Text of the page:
Since November 2015 no aid organisations or NGOs have been able to cross over to Rojava and Kobane. A few days ago a small group of very determined people who are the founders of the Free Burma Rangers (FBR) managed to cross into Rojava despite significant barriers. The FBR consisted of the Eubank family, including their three children. When we met they asked me about what they thought was the most important issue facing the community and they specifically asked for stories.
I mentioned the situation of the children, especially orphaned children; and the situation of Arjin and her courage and strength in being only 11 and yet carrying the heavy burden of caring for her four smaller siblings after losing both her parents to the massacre that occurred.
in Kobane in June 2015. We organised the next day to meet the children and the cousins. Karen was really fantastic with the children who had a lot of fun singing and learning new songs, creating paper origami frogs and then doing a paper frog race outside in the yard. Then everyone lined up to get their shoe size as Karen and the team had brought over clothes, shoes and medicine for the community and the children had even more fun finding their shoe sizes and getting fitted out into new clothes. The day ended with more presents and toys handed out to the children.
Most people wonder about the level of support and solidarity for Rojava and especially Kobane. Yet the majority of support, funding and aid has come from individuals or smaller organisations and associations; Ironically, major international organisations, the big shakers and movers, have not shown a quarter of the determination and will that many of these smaller organisations, like the FBR have shown in finding a way to cross over and help. Many have thrown up their hands and have moved on too easily. While Kobane and Rojava has managed to solider on despite the border issues and lack of aid, it is nevertheless an important part of international solidarity movements to provide support and aid where necessary, especially in the area of medicine.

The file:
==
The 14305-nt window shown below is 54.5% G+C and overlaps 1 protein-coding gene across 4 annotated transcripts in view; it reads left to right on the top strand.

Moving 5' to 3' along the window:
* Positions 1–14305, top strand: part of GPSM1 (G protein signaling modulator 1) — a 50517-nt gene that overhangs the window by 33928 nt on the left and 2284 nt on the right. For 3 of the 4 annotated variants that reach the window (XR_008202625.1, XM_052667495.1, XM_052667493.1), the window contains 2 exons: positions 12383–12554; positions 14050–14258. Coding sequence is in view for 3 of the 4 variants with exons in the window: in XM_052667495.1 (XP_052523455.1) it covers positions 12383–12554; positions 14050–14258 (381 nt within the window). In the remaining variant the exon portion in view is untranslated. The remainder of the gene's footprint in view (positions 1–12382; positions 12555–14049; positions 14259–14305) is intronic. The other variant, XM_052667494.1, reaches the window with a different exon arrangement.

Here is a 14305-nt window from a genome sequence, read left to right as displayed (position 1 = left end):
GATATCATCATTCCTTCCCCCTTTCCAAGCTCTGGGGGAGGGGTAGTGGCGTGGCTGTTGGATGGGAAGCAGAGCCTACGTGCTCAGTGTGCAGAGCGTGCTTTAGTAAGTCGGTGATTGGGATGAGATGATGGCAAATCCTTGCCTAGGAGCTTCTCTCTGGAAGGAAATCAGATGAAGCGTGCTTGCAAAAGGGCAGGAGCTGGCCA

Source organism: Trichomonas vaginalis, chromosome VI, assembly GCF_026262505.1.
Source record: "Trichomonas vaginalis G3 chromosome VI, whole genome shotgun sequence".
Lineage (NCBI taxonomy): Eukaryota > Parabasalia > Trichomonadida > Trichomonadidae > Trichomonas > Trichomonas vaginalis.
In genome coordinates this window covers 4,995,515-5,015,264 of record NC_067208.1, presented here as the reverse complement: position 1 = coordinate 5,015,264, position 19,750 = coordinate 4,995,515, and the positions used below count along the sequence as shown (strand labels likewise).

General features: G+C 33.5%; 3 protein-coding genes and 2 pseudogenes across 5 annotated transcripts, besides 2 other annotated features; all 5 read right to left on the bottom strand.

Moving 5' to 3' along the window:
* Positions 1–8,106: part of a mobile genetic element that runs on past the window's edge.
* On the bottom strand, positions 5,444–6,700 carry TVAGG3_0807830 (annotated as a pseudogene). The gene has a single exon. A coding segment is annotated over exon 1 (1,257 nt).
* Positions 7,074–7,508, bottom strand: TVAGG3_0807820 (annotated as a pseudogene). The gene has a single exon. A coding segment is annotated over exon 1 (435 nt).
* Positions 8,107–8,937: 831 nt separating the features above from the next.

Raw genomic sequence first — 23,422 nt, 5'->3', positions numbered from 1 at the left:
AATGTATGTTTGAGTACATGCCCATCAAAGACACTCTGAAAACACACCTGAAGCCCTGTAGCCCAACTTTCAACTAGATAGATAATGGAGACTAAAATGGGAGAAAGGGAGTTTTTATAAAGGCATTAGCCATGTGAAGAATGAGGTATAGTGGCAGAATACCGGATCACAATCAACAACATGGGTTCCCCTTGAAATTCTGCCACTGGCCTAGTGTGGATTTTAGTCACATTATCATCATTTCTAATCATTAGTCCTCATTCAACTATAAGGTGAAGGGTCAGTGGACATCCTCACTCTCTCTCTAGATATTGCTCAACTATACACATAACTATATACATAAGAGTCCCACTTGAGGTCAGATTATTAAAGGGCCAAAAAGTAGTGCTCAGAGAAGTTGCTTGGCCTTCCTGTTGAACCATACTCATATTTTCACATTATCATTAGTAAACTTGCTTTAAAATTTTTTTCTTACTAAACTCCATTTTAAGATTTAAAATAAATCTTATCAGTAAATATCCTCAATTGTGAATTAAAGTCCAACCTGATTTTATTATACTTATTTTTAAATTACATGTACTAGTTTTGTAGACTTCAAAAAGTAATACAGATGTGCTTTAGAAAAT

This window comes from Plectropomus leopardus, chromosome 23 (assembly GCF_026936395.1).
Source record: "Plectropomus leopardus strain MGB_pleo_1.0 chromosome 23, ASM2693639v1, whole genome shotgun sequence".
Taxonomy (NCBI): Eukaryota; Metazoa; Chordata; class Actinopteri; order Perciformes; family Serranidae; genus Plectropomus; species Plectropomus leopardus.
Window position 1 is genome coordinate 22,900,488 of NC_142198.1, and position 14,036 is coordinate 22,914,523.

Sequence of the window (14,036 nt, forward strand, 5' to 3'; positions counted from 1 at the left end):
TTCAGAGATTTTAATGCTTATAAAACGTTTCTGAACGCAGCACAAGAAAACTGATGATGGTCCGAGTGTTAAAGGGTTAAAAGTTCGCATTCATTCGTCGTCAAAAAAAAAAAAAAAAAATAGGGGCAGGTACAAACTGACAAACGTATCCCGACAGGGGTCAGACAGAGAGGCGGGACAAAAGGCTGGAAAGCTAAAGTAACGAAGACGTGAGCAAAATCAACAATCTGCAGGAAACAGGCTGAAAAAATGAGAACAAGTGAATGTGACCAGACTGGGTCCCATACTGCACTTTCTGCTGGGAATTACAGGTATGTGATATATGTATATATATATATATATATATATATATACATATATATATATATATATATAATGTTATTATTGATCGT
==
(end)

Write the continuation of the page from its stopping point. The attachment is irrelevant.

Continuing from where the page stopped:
There is also a strong sense of disappointment in Kobane in the failure of the international humanitarian organisations to help in the post conflict rebuilding and support for the community here, especially since the feeling is that the fight against Daesh was an effort on behalf of humanity.
For this reason it is incredibly heartening and a great boost for local morale to see outside organisations surmounting great odds, crossing the border, smashing the humanitarian embargo and supporting the community here. Even then the FBR had only been allowed by the KRG to take one truck out of the four truck of aid that they had prepared for Rojava. Nevertheless, this demonstrates that where there is a will there is always a way!